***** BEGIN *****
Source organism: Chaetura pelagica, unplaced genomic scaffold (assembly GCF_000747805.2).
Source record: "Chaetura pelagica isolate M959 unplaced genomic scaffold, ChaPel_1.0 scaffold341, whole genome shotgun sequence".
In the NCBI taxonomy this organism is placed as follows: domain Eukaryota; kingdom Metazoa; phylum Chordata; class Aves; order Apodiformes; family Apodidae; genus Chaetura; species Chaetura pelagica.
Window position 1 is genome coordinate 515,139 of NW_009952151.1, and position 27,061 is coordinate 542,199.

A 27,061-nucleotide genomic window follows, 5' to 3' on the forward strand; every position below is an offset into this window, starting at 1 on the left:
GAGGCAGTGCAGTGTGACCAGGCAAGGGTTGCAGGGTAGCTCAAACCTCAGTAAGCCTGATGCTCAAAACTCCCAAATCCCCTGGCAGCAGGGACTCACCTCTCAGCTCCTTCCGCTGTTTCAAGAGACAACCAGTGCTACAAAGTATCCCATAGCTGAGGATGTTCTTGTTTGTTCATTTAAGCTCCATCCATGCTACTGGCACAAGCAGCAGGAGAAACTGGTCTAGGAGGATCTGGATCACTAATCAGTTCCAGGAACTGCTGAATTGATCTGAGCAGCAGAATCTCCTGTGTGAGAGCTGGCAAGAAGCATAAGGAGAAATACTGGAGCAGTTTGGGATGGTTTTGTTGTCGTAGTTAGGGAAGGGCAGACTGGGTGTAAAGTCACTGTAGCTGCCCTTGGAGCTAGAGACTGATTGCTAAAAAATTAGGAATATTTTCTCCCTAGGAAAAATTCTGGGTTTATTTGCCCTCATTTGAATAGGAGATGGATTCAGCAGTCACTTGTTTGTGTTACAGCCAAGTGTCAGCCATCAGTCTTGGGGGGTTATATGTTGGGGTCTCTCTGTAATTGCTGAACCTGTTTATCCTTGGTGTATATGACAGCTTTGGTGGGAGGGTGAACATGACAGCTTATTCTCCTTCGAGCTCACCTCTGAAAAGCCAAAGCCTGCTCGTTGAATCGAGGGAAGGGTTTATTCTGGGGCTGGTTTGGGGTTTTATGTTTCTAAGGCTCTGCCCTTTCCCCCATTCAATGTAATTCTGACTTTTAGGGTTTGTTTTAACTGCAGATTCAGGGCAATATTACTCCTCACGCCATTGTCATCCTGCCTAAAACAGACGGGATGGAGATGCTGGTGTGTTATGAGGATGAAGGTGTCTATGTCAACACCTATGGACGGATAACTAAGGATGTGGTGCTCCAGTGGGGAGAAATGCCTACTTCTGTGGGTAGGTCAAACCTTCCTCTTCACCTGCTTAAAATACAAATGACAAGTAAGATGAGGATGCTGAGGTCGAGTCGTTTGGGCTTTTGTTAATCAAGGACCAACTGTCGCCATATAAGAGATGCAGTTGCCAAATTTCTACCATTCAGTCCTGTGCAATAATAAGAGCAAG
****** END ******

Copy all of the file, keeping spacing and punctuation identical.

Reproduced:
Source organism: Chaetura pelagica, unplaced genomic scaffold (assembly GCF_000747805.2).
Source record: "Chaetura pelagica isolate M959 unplaced genomic scaffold, ChaPel_1.0 scaffold341, whole genome shotgun sequence".
In the NCBI taxonomy this organism is placed as follows: domain Eukaryota; kingdom Metazoa; phylum Chordata; class Aves; order Apodiformes; family Apodidae; genus Chaetura; species Chaetura pelagica.
Window position 1 is genome coordinate 515,139 of NW_009952151.1, and position 27,061 is coordinate 542,199.

A 27,061-nucleotide genomic window follows, 5' to 3' on the forward strand; every position below is an offset into this window, starting at 1 on the left:
GAGGCAGTGCAGTGTGACCAGGCAAGGGTTGCAGGGTAGCTCAAACCTCAGTAAGCCTGATGCTCAAAACTCCCAAATCCCCTGGCAGCAGGGACTCACCTCTCAGCTCCTTCCGCTGTTTCAAGAGACAACCAGTGCTACAAAGTATCCCATAGCTGAGGATGTTCTTGTTTGTTCATTTAAGCTCCATCCATGCTACTGGCACAAGCAGCAGGAGAAACTGGTCTAGGAGGATCTGGATCACTAATCAGTTCCAGGAACTGCTGAATTGATCTGAGCAGCAGAATCTCCTGTGTGAGAGCTGGCAAGAAGCATAAGGAGAAATACTGGAGCAGTTTGGGATGGTTTTGTTGTCGTAGTTAGGGAAGGGCAGACTGGGTGTAAAGTCACTGTAGCTGCCCTTGGAGCTAGAGACTGATTGCTAAAAAATTAGGAATATTTTCTCCCTAGGAAAAATTCTGGGTTTATTTGCCCTCATTTGAATAGGAGATGGATTCAGCAGTCACTTGTTTGTGTTACAGCCAAGTGTCAGCCATCAGTCTTGGGGGGTTATATGTTGGGGTCTCTCTGTAATTGCTGAACCTGTTTATCCTTGGTGTATATGACAGCTTTGGTGGGAGGGTGAACATGACAGCTTATTCTCCTTCGAGCTCACCTCTGAAAAGCCAAAGCCTGCTCGTTGAATCGAGGGAAGGGTTTATTCTGGGGCTGGTTTGGGGTTTTATGTTTCTAAGGCTCTGCCCTTTCCCCCATTCAATGTAATTCTGACTTTTAGGGTTTGTTTTAACTGCAGATTCAGGGCAATATTACTCCTCACGCCATTGTCATCCTGCCTAAAACAGACGGGATGGAGATGCTGGTGTGTTATGAGGATGAAGGTGTCTATGTCAACACCTATGGACGGATAACTAAGGATGTGGTGCTCCAGTGGGGAGAAATGCCTACTTCTGTGGGTAGGTCAAACCTTCCTCTTCACCTGCTTAAAATACAAATGACAAGTAAGATGAGGATGCTGAGGTCGAGTCGTTTGGGCTTTTGTTAATCAAGGACCAACTGTCGCCATATAAGAGATGCAGTTGCCAAATTTCTACCATTCAGTCCTGTGCAATAATAAGAGCAAG